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* Debug why translate uniforms are raising warnings

* Fix translate hack

* Sanity check by changing name of translate uniform in STTransform

* Fix linting error

* Try one more hack to get uniform active

* Try always updating STTransform

* Revert STTransform hacks and print shader code for debugging

* Fix lint error in debug version of colored_line.py

* Add handle and name information to logger info

* Add handle and name information to logger info 2

* Use TextVisual only in colored_line.py example for debugging

* Debug colored_line example and comment out text visual usage

* Try gpu text rendering method on colored_line text visual

* Force scale and translate in text visual and add rotation in colored_line

* Try modifying w coordinate in text visual shader

* Remove TextVisual optimization that ignores STTransform translation

The 'text_scale' STTransform used in the TextVisual never has its
translate property set, but the shader is also setting pos.w to 0. This
causes an "optimization" in some GPUs/compilers to remove the translate
uniform altogether causing VisPy to attempt to set an inactive uniform
later on (translate defaults to 0). This commit sets pos.w to 1.0 which
should have the same effect (no translation) while still preserving the
uniform.

* Fix .w value in TextValue needing to remain 0

* Fix various numpy warnings throughout vispy
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README.rst

VisPy: interactive scientific visualization in Python

Main website: http://vispy.org

Build Status Coverage Status Zenodo Link


VisPy is a high-performance interactive 2D/3D data visualization library. VisPy leverages the computational power of modern Graphics Processing Units (GPUs) through the OpenGL library to display very large datasets. Applications of VisPy include:

  • High-quality interactive scientific plots with millions of points.
  • Direct visualization of real-time data.
  • Fast interactive visualization of 3D models (meshes, volume rendering).
  • OpenGL visualization demos.
  • Scientific GUIs with fast, scalable visualization widgets (Qt or IPython notebook with WebGL).

Announcements

  • Release! Version 0.6.5, September 24, 2020
  • Release! Version 0.6.4, December 13, 2019
  • Release! Version 0.6.3, November 27, 2019
  • Release! Version 0.6.2, November 4, 2019
  • Release! Version 0.6.1, July 28, 2019
  • Release! Version 0.6.0, July 11, 2019
  • Release! Version 0.5.3, March 28, 2018
  • Release! Version 0.5.2, December 11, 2017
  • Release! Version 0.5.1, November 4, 2017
  • Release! Version 0.5, October 24, 2017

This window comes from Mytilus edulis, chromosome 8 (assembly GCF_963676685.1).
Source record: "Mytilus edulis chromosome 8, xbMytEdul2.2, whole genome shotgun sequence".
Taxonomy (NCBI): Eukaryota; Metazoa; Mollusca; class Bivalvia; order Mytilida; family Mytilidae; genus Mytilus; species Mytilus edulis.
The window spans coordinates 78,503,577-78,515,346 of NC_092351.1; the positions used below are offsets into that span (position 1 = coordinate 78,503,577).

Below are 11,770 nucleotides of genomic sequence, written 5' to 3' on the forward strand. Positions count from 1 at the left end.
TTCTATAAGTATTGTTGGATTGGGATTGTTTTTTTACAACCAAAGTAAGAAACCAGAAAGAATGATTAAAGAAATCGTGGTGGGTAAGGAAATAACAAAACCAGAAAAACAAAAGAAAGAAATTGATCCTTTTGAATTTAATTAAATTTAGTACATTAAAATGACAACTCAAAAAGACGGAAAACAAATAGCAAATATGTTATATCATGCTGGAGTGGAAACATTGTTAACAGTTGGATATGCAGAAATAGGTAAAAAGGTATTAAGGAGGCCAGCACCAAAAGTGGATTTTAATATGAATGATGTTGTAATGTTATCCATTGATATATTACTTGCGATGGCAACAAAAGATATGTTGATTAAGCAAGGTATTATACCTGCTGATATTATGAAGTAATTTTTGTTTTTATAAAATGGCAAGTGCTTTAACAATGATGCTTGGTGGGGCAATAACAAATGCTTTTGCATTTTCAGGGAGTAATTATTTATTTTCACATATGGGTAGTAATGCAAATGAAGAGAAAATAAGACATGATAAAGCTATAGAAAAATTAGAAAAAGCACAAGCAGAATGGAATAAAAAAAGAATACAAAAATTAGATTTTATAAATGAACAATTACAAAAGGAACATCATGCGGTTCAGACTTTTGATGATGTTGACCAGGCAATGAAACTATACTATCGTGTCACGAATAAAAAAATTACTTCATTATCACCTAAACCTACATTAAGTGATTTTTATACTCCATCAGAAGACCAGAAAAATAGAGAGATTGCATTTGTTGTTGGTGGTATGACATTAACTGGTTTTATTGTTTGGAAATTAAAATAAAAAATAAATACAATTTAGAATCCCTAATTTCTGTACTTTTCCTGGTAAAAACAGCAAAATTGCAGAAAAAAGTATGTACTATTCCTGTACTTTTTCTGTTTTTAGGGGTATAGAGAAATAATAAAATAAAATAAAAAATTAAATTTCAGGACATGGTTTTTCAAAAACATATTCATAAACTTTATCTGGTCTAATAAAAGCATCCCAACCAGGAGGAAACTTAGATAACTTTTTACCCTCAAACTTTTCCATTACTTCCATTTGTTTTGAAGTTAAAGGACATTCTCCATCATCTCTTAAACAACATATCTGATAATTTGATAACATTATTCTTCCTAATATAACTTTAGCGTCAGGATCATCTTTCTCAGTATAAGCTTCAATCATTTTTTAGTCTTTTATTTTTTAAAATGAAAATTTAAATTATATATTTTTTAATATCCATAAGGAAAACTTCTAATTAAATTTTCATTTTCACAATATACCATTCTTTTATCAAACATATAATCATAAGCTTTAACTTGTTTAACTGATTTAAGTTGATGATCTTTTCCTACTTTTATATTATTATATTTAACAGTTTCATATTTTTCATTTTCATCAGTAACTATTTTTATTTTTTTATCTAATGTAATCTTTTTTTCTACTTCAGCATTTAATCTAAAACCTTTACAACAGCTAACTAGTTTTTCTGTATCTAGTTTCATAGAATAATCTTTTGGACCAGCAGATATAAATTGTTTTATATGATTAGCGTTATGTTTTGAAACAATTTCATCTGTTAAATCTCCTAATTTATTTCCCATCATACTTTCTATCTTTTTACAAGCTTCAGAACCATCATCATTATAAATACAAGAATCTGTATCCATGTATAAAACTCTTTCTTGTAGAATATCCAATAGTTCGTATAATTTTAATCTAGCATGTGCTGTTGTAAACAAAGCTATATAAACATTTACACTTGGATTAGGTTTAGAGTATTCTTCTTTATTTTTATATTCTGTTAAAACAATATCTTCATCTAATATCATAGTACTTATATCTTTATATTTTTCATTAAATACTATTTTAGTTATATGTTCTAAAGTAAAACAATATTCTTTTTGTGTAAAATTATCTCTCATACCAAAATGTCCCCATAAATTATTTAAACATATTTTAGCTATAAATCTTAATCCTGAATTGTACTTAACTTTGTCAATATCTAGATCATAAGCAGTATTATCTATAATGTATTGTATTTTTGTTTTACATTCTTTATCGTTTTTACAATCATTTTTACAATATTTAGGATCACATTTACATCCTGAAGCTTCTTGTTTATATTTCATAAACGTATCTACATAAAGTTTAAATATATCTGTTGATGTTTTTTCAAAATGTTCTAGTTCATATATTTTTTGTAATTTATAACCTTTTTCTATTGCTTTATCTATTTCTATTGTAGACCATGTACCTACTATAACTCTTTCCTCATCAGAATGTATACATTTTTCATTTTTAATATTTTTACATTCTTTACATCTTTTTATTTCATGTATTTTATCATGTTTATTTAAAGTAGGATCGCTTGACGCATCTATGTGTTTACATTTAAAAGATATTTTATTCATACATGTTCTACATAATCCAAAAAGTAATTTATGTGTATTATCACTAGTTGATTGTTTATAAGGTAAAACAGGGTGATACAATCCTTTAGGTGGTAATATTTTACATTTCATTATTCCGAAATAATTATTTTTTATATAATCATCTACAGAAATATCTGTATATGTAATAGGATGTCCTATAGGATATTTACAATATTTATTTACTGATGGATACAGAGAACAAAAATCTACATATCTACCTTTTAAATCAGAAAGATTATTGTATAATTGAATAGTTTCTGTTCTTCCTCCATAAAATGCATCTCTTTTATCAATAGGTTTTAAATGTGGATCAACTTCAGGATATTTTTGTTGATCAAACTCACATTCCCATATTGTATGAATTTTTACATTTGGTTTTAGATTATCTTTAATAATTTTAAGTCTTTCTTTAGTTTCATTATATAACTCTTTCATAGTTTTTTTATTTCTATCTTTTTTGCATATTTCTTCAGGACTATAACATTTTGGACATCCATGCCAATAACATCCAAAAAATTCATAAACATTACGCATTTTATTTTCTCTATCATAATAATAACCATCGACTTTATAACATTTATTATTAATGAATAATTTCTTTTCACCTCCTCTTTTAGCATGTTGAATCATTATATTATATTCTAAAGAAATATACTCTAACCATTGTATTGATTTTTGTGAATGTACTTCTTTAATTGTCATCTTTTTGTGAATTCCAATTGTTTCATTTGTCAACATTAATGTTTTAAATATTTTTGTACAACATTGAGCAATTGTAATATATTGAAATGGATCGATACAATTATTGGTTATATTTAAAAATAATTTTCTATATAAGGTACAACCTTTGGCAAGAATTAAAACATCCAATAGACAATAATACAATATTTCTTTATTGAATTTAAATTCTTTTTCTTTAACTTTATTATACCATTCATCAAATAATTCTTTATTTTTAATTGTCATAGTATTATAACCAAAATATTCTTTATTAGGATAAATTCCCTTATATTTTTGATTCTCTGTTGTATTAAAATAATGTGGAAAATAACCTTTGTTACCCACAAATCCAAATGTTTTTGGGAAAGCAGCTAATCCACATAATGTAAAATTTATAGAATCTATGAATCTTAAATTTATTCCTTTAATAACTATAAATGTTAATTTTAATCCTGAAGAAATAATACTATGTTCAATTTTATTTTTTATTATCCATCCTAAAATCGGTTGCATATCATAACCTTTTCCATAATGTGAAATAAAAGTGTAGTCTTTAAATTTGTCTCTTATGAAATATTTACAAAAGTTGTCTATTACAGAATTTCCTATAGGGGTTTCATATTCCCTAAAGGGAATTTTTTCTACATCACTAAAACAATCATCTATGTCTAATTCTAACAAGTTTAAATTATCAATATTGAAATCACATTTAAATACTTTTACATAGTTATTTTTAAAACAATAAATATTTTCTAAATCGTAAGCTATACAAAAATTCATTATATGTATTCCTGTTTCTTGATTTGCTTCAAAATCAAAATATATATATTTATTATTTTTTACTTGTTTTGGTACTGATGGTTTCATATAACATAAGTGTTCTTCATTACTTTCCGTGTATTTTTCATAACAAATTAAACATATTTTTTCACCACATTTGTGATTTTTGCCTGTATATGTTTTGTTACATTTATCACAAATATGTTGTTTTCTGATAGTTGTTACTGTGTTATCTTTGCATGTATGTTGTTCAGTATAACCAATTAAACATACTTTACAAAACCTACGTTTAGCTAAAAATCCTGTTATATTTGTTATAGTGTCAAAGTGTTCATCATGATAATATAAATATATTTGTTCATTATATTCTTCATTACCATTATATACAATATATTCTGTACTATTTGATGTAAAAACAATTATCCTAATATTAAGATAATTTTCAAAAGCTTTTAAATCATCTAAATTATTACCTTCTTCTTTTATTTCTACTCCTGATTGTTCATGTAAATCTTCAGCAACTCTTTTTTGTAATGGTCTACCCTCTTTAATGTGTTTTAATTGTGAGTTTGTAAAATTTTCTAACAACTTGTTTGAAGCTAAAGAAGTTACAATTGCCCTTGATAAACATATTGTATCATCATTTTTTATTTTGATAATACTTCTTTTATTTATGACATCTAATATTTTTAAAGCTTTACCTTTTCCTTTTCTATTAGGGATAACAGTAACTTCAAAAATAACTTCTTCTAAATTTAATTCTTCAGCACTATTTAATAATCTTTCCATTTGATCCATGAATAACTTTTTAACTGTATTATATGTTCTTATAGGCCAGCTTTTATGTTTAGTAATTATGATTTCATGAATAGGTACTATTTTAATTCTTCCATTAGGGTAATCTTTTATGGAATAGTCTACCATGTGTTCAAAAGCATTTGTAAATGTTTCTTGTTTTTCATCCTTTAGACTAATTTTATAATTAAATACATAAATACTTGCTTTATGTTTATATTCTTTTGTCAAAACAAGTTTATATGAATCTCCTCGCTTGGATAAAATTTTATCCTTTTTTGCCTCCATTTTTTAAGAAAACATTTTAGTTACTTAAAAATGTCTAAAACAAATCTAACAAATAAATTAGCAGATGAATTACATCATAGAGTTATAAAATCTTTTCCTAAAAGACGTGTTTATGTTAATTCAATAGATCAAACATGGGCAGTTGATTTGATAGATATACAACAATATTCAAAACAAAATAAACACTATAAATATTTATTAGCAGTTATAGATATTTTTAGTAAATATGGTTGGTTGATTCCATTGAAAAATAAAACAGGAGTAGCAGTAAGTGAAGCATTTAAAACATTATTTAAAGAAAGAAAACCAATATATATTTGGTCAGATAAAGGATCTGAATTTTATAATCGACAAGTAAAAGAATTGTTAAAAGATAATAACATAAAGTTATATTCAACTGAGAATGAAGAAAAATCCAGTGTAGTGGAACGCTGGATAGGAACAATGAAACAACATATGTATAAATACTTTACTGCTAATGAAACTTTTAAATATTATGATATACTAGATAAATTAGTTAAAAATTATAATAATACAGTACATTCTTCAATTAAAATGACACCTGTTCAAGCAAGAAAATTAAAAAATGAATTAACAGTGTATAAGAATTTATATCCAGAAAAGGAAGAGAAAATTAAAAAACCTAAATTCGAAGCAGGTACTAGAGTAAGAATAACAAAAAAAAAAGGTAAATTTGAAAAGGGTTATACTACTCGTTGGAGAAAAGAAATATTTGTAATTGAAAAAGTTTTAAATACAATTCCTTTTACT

• Release! Version 0.4, May 22, 2015
  • VisPy tutorial in the IPython Cookbook
  • Release! Version 0.3, August 29, 2014
  • EuroSciPy 2014: talk at Saturday 30, and sprint at Sunday 31, August 2014
  • Article in Linux Magazine, French Edition, July 2014
  • GSoC 2014: two GSoC students are currently working on VisPy under the PSF umbrella
  • Release!, Version 0.2.1 04-11-2013
  • Presentation at BI forum, Budapest, 6 November 2013
  • Presentation at Euroscipy, Belgium, August 2013
  • EuroSciPy Sprint, Belgium, August 2013
  • Release! Version 0.1.0 14-08-2013

Using VisPy

VisPy is a young library under heavy development at this time. It targets two categories of users:

  1. Users knowing OpenGL, or willing to learn OpenGL, who want to create beautiful and fast interactive 2D/3D visualizations in Python as easily as possible.
  2. Scientists without any knowledge of OpenGL, who are seeking a high-level, high-performance plotting toolkit.

If you're in the first category, you can already start using VisPy. VisPy offers a Pythonic, NumPy-aware, user-friendly interface for OpenGL ES 2.0 called gloo. You can focus on writing your GLSL code instead of dealing with the complicated OpenGL API - VisPy takes care of that automatically for you.

If you're in the second category, we're starting to build experimental high-level plotting interfaces. Notably, VisPy now ships a very basic and experimental OpenGL backend for matplotlib.

Installation

Please follow the detailed installation instructions on the VisPy website.

Structure of VisPy

Currently, the main subpackages are:

  • app: integrates an event system and offers a unified interface on top of many window backends (Qt4, wx, glfw, IPython notebook with/without WebGL, and others). Relatively stable API.
  • gloo: a Pythonic, object-oriented interface to OpenGL. Relatively stable API.
  • scene: this is the system underlying our upcoming high level visualization interfaces. Under heavy development and still experimental, it contains several modules.
    • Visuals are graphical abstractions representing 2D shapes, 3D meshes, text, etc.
    • Transforms implement 2D/3D transformations implemented on both CPU and GPU.
    • Shaders implements a shader composition system for plumbing together snippets of GLSL code.
    • The scene graph tracks all objects within a transformation graph.
  • plot: high-level plotting interfaces.

The API of all public interfaces are subject to change in the future, although app and gloo are relatively stable at this point.

Genesis

VisPy began when four developers with their own visualization libraries decided to team up: Luke Campagnola with PyQtGraph, Almar Klein with Visvis, Cyrille Rossant with Galry, Nicolas Rougier with Glumpy.

Now VisPy looks to build on the expertise of these developers and the broader open-source community to build a high-performance OpenGL library.


External links